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Yosemite To Implement Fire Restrictions Below 8,000 Feet

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Yosemite, CA — Citing high fire danger and enhanced risk to the public, employees, and first responders, Yosemite National Park is enacting park-wide fire restrictions below 8,000 feet elevation tomorrow.

The bans are to reduce the threat of human-caused wildfires like the Washburn Fire, currently burning in the park and which this week was determined to have been ignited by man since there was no lighting the day it started, as detailed here. The restrictions will go into effect on Saturday, July 16th at 12:01 a.m. Park officials provided the following fire restrictions within Yosemite National Park and the El Portal Administrative Site:

  • No building, maintaining, attending, or using a fire (including campfire, cooking fire, and charcoal fires) below 8,000 feet elevation except as noted below. Portable stoves using pressurized gas, liquid fuel, or propane are permitted, as are alcohol stoves, including tablet/cube stoves. Twig stoves are not permitted.
  • Fires may be used in open front country campgrounds and open picnic areas in developed portions of the park in accordance with park regulations.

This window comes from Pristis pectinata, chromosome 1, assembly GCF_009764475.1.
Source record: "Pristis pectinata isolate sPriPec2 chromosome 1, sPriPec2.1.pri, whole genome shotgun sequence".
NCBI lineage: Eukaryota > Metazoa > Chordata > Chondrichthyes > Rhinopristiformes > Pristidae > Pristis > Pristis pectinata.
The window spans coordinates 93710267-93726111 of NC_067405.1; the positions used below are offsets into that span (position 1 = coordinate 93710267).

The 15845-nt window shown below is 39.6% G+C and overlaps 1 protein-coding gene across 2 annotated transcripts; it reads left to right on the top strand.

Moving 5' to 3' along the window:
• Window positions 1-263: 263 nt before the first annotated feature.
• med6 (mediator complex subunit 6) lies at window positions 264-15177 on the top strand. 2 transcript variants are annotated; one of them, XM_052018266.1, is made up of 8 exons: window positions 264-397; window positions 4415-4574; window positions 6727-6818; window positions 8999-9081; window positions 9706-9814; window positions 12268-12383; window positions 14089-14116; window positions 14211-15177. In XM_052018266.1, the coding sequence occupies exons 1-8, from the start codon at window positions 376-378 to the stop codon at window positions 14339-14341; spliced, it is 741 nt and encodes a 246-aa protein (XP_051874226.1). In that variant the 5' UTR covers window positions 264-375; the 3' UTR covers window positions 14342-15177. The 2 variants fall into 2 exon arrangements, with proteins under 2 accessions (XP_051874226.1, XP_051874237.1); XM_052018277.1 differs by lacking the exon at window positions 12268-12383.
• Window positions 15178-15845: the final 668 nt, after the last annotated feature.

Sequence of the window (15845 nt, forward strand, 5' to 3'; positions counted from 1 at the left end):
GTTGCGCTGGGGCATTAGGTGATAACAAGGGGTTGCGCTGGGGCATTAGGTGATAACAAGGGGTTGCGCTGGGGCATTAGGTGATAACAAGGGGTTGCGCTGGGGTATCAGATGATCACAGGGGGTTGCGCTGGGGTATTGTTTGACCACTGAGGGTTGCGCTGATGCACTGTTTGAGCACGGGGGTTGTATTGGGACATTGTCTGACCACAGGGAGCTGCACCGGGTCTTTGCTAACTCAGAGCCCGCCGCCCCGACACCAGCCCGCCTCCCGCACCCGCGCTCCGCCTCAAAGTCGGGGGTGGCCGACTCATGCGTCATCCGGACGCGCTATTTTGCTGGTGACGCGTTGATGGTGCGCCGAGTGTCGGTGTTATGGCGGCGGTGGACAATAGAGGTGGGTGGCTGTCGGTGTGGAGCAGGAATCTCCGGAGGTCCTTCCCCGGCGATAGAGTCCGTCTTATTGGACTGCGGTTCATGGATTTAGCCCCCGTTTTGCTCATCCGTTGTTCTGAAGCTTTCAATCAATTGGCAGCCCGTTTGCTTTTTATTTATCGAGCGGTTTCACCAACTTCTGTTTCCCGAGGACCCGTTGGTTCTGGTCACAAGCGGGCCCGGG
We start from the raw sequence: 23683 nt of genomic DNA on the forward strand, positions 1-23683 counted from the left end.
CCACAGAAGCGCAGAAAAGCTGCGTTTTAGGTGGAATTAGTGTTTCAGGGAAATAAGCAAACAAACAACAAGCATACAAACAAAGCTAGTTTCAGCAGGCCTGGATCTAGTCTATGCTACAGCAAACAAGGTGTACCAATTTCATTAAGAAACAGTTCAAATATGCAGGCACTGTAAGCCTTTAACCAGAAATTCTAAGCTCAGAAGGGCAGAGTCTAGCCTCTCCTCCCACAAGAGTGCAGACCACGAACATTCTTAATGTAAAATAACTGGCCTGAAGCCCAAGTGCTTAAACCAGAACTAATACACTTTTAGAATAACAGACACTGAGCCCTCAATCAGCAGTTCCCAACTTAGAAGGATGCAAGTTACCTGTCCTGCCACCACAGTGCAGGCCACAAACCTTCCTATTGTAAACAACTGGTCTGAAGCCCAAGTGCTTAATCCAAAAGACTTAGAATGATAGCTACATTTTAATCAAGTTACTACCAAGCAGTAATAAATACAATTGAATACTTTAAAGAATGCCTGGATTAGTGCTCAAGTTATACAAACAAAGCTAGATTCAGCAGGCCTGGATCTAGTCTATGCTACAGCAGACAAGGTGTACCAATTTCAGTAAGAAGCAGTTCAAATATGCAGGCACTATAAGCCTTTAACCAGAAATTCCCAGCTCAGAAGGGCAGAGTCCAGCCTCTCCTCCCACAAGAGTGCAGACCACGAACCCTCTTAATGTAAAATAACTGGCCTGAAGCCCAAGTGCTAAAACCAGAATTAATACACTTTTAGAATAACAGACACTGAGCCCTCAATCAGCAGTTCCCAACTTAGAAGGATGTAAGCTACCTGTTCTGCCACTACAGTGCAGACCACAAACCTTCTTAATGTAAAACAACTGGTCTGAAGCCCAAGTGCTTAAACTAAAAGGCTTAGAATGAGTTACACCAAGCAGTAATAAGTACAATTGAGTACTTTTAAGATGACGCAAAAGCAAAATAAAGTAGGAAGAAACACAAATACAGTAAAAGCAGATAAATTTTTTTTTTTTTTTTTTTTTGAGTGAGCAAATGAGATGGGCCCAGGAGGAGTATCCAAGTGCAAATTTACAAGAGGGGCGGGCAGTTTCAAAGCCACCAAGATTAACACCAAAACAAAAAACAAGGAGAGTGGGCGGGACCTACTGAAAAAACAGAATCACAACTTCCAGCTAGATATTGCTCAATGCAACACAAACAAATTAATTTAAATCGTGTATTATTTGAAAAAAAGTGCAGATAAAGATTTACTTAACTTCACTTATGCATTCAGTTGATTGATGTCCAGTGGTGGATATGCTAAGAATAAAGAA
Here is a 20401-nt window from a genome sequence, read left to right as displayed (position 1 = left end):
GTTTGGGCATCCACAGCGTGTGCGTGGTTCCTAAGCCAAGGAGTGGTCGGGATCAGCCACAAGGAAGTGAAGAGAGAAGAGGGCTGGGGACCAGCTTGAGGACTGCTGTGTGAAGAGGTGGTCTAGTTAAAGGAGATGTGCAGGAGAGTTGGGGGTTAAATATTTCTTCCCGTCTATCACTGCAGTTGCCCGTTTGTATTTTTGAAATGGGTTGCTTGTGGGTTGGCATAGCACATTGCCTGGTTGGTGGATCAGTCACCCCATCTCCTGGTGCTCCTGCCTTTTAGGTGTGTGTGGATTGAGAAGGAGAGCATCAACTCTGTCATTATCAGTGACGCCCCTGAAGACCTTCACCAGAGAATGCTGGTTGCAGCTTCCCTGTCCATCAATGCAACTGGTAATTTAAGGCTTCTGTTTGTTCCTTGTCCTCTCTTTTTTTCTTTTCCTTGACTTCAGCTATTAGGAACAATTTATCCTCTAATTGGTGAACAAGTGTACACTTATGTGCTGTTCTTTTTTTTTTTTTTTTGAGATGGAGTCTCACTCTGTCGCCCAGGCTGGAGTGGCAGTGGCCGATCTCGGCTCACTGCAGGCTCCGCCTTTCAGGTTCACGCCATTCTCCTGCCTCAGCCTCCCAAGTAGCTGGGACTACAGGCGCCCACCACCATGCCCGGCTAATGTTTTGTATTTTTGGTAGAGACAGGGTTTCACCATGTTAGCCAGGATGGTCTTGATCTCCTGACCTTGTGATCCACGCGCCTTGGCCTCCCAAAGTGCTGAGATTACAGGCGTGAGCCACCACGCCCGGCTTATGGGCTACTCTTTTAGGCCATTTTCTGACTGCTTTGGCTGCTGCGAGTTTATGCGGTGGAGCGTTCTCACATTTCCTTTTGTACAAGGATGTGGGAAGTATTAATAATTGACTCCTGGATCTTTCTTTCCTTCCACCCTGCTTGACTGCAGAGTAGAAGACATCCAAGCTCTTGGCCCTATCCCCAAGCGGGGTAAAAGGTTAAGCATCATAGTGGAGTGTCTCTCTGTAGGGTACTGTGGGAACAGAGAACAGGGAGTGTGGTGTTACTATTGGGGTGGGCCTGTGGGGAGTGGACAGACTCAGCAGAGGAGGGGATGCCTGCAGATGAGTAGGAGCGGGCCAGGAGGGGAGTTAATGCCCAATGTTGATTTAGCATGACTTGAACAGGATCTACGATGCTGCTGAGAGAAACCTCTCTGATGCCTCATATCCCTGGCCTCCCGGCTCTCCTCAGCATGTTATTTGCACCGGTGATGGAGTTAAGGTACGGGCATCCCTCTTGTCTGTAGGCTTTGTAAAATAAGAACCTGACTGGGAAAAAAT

• Wood fires are prohibited in El Portal and Foresta due to increased fire danger in those communities; charcoal fires are permitted. Wood and charcoal fires are still permitted in all other residential areas in developed portions of the park in accordance with park regulations.
  • Fires may be used above 8,000 feet elevation but not above 9,600 feet elevation in accordance with park regulations.
  • No smoking below 8,000 ft. elevation except within an enclosed vehicle, a campground or picnic area where fires are allowed, in a designated smoking area, or while stopped in an area at least three feet in diameter that is barren or has been cleared of all flammable material. Public buildings, public areas of concessioner and federal buildings (including restrooms), other areas as posted, and within 25 feet of any public building, always remain closed to smoking.

Visitors are also asked to follow the campfire rule of making sure it is out cold using the “drown, stir, and feel method” detailed below:

Method endorsed by park officials to put out campfires
Method endorsed by park officials to put out campfires

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